So Christmas Explosion II was shut off as suddenly as the needle skidding off a record. With my jaw dropped open I realized with huge relief that there is an explanation for the self destructive tendencies. Later Laura brought me a glass of water and a fish pill. (I'm not sure who makes them but they are big enough to look like they belong in the other end.) Most of the day we spent outside in the sun, enjoying that warm weather that makes Christmas seem a mirage, but that makes NC winters so lovely. We could almost imagine that spring was only a few weeks away. We grilled (I tried air cured sausages from Billy's in Wallace, NC for the first time - MAN are they good) and sat outside until dusk.

And today, except for the familiar emotional nose-dive at sunset, has been a much better day. Sometimes a demon is easier to handle it you know its name.

Ollie's Bakery

From older blog 12/10/2006. Can bread be art? We found a place this weekend that I feel raises the whole process of baking, and the place it's done, to the level of art. This place has a clarity of purpose and a consistency of craft combined with a sense of identity that many artists might envy.

And the bread is terrific. We went there for lunch when our previous plans fell through (we found out Cafe Piaf is no longer at the Stevens Center). What a pleasant surprise! Another "real place" to add to our list.

We ate there in the tiny French feeling space before the counter, and left after buying still more loaves and desserts. The Pain au Chocolat is some of the best we've had anywhere. And the brioche...

Ollie's Bakery in Winston-Salem, NC (300 S Marshall St, just south-southwest of down town) is named in memory of a small wise dog. There is a fund in his name, as well, that helps people pay for the care of sick or injured animals. Somehow the love of a dog is also perfect for a French bakery - the French might be dogs' most ardent fans.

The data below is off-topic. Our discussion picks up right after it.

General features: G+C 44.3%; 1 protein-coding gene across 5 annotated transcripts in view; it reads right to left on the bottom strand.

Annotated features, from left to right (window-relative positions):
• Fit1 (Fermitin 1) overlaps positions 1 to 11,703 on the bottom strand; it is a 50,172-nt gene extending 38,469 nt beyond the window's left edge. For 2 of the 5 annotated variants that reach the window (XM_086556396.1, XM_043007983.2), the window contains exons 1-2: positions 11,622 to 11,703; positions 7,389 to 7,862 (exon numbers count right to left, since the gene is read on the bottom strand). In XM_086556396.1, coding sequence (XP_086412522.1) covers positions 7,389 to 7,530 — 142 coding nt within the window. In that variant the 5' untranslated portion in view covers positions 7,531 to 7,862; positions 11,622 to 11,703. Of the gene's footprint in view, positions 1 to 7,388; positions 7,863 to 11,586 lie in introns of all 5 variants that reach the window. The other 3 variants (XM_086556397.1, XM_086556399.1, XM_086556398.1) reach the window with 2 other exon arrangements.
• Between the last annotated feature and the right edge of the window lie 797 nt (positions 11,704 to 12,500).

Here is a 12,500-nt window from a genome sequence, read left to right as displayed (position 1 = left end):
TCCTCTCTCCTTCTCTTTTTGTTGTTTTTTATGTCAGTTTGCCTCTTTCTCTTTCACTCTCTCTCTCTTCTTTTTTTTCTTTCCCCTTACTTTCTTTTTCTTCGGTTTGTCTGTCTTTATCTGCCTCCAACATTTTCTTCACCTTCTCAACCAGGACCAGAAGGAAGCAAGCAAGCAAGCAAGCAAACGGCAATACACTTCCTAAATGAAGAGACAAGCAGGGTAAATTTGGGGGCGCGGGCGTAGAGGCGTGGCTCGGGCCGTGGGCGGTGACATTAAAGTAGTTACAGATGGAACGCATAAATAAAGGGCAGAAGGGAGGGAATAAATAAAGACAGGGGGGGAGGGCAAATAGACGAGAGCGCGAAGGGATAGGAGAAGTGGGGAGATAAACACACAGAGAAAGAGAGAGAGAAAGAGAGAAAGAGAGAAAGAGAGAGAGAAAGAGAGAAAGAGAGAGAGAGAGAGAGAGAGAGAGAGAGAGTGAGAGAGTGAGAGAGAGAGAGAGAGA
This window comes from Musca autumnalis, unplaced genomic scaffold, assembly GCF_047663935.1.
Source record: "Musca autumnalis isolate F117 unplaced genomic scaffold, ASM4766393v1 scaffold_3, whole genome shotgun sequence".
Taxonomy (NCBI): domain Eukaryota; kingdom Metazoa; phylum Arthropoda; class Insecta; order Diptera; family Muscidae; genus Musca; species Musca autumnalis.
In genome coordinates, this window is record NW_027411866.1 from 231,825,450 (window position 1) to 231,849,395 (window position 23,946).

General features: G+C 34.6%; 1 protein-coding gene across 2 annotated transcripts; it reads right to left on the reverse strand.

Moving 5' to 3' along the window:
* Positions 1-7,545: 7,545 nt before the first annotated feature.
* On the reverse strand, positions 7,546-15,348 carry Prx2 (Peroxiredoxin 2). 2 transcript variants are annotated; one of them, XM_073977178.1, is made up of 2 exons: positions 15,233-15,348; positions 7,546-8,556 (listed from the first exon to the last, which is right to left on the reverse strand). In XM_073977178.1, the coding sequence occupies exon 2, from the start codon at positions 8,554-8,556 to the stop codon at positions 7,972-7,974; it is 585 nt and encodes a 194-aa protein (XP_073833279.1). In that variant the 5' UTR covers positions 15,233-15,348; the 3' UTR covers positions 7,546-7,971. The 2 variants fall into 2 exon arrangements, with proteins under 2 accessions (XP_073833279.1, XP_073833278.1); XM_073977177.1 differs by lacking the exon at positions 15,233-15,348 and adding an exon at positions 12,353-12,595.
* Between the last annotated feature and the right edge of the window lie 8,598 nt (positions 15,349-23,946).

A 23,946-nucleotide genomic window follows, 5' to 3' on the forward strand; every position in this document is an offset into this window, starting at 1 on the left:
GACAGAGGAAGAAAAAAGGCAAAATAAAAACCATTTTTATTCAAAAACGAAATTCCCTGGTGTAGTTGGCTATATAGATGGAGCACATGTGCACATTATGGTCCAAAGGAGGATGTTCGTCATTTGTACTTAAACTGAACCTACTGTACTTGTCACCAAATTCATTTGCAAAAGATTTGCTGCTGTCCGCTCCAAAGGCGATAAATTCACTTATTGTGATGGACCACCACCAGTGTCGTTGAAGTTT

We visited Ollie's on our way to see the Nutcracker at the Stevens Center. That's another story you can read about at Moomin Light.

House of Frames - 12/05/06

From older blog - 12/5/06

I stopped by House of Frames in Durham, today. I like being there. It's like the best of hanging around with art students, talking shop, looking at work on their walls, seeing the word "Rosehips" written fairly large on a piece of matboard and recognizing it as Ippy Patterson's hand and asking and having that confirmed. That last item made me feel like I'd blind tasted a wine and gotten the grape, region and vintage correct. But Ippy's hand writing fascinates me, so it's easy for me to spot.

John was there and had actually dropped into our gallery, recognized me as someone who showed there, asked my name and what work was mine, and when I mentioned the graphite "Central Florida" that I have down there now did my ego a lot of good by recalling it immediately and having nice things to say about it. I wonder if I wanted to have a few drawings to hang at "House of Frames" if they would consider me?

Anyway, Jim met me there, we settled the question of glass, I decided to do the UV glass to give the best protection to the colors on "Hounds," and it was all worth it for the feedback on my art and the opportunity to talk to Jim while driving him home. Having him along even made the Costco stop an occasion (he even pushed the cart while I tossed large items into it). Traffic was bad getting onto Greensboro Rd and we still got to his house way too soon.